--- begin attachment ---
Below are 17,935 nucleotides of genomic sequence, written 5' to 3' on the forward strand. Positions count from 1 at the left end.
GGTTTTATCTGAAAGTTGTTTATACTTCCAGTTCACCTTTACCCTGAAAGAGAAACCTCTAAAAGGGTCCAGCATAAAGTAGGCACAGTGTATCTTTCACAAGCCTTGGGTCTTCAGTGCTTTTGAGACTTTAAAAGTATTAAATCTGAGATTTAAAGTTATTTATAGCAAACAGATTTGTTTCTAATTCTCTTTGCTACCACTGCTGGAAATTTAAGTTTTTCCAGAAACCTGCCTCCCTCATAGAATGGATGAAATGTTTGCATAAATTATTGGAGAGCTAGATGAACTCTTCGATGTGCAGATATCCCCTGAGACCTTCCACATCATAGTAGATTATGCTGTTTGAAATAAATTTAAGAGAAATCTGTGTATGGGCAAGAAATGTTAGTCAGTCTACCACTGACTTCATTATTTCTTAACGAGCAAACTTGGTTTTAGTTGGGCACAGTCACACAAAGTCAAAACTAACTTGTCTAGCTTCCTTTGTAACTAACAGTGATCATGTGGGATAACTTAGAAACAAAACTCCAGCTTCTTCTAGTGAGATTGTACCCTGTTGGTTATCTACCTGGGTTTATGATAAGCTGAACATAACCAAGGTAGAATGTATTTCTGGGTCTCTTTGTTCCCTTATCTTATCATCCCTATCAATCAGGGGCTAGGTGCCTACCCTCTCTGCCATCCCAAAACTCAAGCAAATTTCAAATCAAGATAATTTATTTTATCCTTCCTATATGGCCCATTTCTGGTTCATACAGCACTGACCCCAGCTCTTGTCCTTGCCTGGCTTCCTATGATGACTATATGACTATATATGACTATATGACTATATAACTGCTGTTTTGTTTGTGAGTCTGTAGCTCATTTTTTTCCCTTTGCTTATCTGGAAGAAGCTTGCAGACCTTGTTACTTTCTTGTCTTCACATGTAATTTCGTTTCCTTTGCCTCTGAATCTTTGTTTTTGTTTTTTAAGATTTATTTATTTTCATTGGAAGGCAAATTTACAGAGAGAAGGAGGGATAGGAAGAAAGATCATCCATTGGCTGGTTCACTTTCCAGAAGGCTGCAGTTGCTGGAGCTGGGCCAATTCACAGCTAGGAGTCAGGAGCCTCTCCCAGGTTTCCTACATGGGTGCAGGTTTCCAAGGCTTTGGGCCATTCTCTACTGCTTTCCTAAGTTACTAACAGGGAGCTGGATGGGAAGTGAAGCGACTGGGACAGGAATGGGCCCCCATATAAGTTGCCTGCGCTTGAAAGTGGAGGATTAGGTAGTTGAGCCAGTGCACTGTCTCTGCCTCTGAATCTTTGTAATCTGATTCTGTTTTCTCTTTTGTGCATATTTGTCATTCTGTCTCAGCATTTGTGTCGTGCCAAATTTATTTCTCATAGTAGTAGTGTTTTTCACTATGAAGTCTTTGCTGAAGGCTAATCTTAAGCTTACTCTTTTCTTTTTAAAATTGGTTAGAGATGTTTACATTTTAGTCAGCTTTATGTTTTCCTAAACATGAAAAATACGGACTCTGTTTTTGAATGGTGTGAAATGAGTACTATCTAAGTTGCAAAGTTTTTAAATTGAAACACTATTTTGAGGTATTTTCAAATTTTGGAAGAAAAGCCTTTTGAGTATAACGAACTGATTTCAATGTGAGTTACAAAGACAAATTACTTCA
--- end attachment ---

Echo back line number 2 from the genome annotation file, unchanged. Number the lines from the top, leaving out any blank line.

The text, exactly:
GGTTTTATCTGAAAGTTGTTTATACTTCCAGTTCACCTTTACCCTGAAAGAGAAACCTCTAAAAGGGTCCAGCATAAAGTAGGCACAGTGTATCTTTCACAAGCCTTGGGTCTTCAGTGCTTTTGAGACTTTAAAAGTATTAAATCTGAGATTTAAAGTTATTTATAGCAAACAGATTTGTTTCTAATTCTCTTTGCTACCACTGCTGGAAATTTAAGTTTTTCCAGAAACCTGCCTCCCTCATAGAATGGATGAAATGTTTGCATAAATTATTGGAGAGCTAGATGAACTCTTCGATGTGCAGATATCCCCTGAGACCTTCCACATCATAGTAGATTATGCTGTTTGAAATAAATTTAAGAGAAATCTGTGTATGGGCAAGAAATGTTAGTCAGTCTACCACTGACTTCATTATTTCTTAACGAGCAAACTTGGTTTTAGTTGGGCACAGTCACACAAAGTCAAAACTAACTTGTCTAGCTTCCTTTGTAACTAACAGTGATCATGTGGGATAACTTAGAAACAAAACTCCAGCTTCTTCTAGTGAGATTGTACCCTGTTGGTTATCTACCTGGGTTTATGATAAGCTGAACATAACCAAGGTAGAATGTATTTCTGGGTCTCTTTGTTCCCTTATCTTATCATCCCTATCAATCAGGGGCTAGGTGCCTACCCTCTCTGCCATCCCAAAACTCAAGCAAATTTCAAATCAAGATAATTTATTTTATCCTTCCTATATGGCCCATTTCTGGTTCATACAGCACTGACCCCAGCTCTTGTCCTTGCCTGGCTTCCTATGATGACTATATGACTATATATGACTATATGACTATATAACTGCTGTTTTGTTTGTGAGTCTGTAGCTCATTTTTTTCCCTTTGCTTATCTGGAAGAAGCTTGCAGACCTTGTTACTTTCTTGTCTTCACATGTAATTTCGTTTCCTTTGCCTCTGAATCTTTGTTTTTGTTTTTTAAGATTTATTTATTTTCATTGGAAGGCAAATTTACAGAGAGAAGGAGGGATAGGAAGAAAGATCATCCATTGGCTGGTTCACTTTCCAGAAGGCTGCAGTTGCTGGAGCTGGGCCAATTCACAGCTAGGAGTCAGGAGCCTCTCCCAGGTTTCCTACATGGGTGCAGGTTTCCAAGGCTTTGGGCCATTCTCTACTGCTTTCCTAAGTTACTAACAGGGAGCTGGATGGGAAGTGAAGCGACTGGGACAGGAATGGGCCCCCATATAAGTTGCCTGCGCTTGAAAGTGGAGGATTAGGTAGTTGAGCCAGTGCACTGTCTCTGCCTCTGAATCTTTGTAATCTGATTCTGTTTTCTCTTTTGTGCATATTTGTCATTCTGTCTCAGCATTTGTGTCGTGCCAAATTTATTTCTCATAGTAGTAGTGTTTTTCACTATGAAGTCTTTGCTGAAGGCTAATCTTAAGCTTACTCTTTTCTTTTTAAAATTGGTTAGAGATGTTTACATTTTAGTCAGCTTTATGTTTTCCTAAACATGAAAAATACGGACTCTGTTTTTGAATGGTGTGAAATGAGTACTATCTAAGTTGCAAAGTTTTTAAATTGAAACACTATTTTGAGGTATTTTCAAATTTTGGAAGAAAAGCCTTTTGAGTATAACGAACTGATTTCAATGTGAGTTACAAAGACAAATTACTTCA